Statue of Catherine de Courtenay.
The House of Courtenay was an important dynasty in medieval France originating from the castle of Courtenay in the Gâtinais (Loiret), going back to the 10th century. The dynasty descended from Athon, the first lord of Courtenay, apparently himself a descendant of the Counts of Sens and from Pharamond, reputed founder of the French monarchy in 420. Athon took advantage of the succession crisis in the Duchy of Burgundy between Otto-William, Duke of Burgundy and Robert II of France to capture a piece of land for himself, where he established his own seigneury, taking his surname from the town he founded and fortified.
The Courtenay family was divided into two branches in the 12th century. The elder branch continued to rule Courtenay, but became extinct around 1150 with the death of Renaud de Courtenay. It was inherited by Peter, son of Louis VI of France, through his marriage to the heiress Elizabeth, and continued as the Capetian branch. This branch also acquired through marriage the County of Namur and the Latin Empire of Constantinople. The Capetian branch became extinct in 1730.
The cadet branch participated in the crusades and came to rule the County of Edessa, a Crusader state; it became extinct around 1200.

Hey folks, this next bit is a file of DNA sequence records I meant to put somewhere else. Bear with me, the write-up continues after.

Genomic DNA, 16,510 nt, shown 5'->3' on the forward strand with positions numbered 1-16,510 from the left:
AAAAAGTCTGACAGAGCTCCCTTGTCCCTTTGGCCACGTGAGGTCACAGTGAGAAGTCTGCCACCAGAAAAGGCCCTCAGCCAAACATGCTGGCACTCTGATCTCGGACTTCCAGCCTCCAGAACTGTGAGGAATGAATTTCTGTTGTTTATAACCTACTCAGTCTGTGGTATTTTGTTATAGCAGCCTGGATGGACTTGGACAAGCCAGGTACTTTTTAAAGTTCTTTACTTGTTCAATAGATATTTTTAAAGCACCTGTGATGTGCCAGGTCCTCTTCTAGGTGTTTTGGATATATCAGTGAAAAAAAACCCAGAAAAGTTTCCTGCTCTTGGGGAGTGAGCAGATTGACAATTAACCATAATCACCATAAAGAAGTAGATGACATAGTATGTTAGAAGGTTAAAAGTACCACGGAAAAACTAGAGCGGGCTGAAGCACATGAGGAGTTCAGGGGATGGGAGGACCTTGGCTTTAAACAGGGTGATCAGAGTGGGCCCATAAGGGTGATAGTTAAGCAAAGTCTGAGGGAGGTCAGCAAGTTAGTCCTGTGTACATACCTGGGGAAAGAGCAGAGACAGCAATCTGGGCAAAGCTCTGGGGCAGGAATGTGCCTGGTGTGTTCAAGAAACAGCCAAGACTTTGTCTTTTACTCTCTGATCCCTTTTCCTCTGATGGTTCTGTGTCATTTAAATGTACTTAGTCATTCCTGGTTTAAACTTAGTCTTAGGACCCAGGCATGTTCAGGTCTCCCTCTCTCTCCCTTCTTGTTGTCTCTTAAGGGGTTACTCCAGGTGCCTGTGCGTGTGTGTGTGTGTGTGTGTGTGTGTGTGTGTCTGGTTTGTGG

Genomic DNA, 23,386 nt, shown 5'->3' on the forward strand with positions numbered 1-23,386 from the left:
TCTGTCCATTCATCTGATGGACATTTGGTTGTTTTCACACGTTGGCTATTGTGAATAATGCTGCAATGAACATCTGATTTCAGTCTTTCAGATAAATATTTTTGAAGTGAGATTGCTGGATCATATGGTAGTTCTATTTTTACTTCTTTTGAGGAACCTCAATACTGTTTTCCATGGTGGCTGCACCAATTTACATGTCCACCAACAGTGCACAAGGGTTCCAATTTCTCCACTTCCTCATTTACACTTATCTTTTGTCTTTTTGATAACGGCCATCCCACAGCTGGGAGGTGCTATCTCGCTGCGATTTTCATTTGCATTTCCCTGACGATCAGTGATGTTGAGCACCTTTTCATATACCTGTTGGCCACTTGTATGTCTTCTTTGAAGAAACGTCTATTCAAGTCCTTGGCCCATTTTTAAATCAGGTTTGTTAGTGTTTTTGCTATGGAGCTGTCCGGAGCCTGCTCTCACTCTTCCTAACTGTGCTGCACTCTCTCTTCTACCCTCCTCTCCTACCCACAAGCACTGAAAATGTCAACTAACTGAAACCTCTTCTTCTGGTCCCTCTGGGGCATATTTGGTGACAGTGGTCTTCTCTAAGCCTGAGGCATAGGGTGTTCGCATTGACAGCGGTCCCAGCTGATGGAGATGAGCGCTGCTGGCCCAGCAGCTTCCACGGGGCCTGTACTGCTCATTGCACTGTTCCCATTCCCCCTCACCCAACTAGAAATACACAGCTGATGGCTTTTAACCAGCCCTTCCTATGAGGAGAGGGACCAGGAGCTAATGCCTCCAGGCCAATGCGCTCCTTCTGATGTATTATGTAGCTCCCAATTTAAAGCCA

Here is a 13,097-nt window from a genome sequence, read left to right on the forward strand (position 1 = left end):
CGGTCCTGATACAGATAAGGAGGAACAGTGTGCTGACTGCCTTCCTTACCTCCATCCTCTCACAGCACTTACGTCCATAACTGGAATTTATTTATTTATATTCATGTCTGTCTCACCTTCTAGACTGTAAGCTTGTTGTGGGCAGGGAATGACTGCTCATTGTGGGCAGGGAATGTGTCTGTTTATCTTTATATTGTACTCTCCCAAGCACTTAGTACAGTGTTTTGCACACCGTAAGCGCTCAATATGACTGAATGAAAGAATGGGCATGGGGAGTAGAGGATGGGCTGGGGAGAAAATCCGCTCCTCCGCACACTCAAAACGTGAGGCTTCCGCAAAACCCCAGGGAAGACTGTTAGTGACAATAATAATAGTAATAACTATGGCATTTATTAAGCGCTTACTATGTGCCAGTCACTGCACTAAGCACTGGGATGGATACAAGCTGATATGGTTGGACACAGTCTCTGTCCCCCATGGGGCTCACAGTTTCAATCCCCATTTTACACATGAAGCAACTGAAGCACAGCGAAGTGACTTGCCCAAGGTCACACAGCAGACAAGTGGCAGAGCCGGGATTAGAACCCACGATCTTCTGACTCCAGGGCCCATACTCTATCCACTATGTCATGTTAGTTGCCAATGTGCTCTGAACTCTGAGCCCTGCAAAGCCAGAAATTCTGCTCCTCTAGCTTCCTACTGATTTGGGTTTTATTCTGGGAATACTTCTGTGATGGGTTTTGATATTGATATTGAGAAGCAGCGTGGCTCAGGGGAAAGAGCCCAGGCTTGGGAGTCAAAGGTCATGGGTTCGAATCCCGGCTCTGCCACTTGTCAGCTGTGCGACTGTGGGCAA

In the mid-12th century a branch of the pre-Capetian family settled in England, obtained the barony of Okehampton and inherited the title of Earls of Devon (in 1293) from the de Redvers family. The title was subsequently recreated for Hugh de Courtenay, nephew of Hugh the elder Despenser. Currently the head of this family is Hugh Courtenay, 18th Earl of Devon.
Their male-line descent from Louis VI of France induced the impoverished 17th-century members of the Courtenay family to seek to be acknowledged as “princes du sang” (Princes of the Blood Royal) and “cousins to the king”, two titles normally reserved for the members of the royal family and prized for the seats at the Royal Council and the Parliament of Paris that it conferred upon its owners.
Three kings in a row – Henri IV, Louis XIII, and Louis XIV – turned down their petitions. That the Bourbon monarchs confined the French royalty to the descendants of Louis IX is evidenced by the Treaty of Montmartre (1662) which named the non-Capetian House of Lorraine as the next in line to the French throne after the Bourbons, thus bypassing the Courtenay, a Capetian family. Although the Courtenays protested this clause, their claims to the princely title were never acknowledged by the Paris Court of Accounts.
The last male member of the French Courtenays committed suicide in 1727, but his sister married the Marquis de Bauffremont, and her descendants assumed the dubious title of Prince de Courtenay, which they bear to this day.